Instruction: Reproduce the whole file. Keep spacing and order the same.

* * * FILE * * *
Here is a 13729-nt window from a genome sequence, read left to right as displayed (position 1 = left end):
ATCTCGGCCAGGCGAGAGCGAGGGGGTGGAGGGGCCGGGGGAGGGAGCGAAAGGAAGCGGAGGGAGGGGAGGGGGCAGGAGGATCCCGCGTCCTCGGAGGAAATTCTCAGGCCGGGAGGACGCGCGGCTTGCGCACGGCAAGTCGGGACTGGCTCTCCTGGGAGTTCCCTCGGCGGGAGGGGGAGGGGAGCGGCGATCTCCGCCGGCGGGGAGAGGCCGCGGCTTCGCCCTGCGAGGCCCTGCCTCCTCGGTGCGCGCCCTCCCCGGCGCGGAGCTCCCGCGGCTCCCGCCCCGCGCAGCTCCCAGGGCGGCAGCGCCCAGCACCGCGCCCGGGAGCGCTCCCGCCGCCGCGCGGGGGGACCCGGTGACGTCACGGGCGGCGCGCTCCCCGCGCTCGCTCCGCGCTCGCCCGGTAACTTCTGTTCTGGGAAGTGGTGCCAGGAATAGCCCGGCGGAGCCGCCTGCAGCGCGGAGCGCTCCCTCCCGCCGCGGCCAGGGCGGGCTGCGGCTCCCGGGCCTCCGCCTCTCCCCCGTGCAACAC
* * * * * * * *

Here is a 13729-nt window from a genome sequence, read left to right as displayed (position 1 = left end):
ATCTCGGCCAGGCGAGAGCGAGGGGGTGGAGGGGCCGGGGGAGGGAGCGAAAGGAAGCGGAGGGAGGGGAGGGGGCAGGAGGATCCCGCGTCCTCGGAGGAAATTCTCAGGCCGGGAGGACGCGCGGCTTGCGCACGGCAAGTCGGGACTGGCTCTCCTGGGAGTTCCCTCGGCGGGAGGGGGAGGGGAGCGGCGATCTCCGCCGGCGGGGAGAGGCCGCGGCTTCGCCCTGCGAGGCCCTGCCTCCTCGGTGCGCGCCCTCCCCGGCGCGGAGCTCCCGCGGCTCCCGCCCCGCGCAGCTCCCAGGGCGGCAGCGCCCAGCACCGCGCCCGGGAGCGCTCCCGCCGCCGCGCGGGGGGACCCGGTGACGTCACGGGCGGCGCGCTCCCCGCGCTCGCTCCGCGCTCGCCCGGTAACTTCTGTTCTGGGAAGTGGTGCCAGGAATAGCCCGGCGGAGCCGCCTGCAGCGCGGAGCGCTCCCTCCCGCCGCGGCCAGGGCGGGCTGCGGCTCCCGGGCCTCCGCCTCTCCCCCGTGCAACAC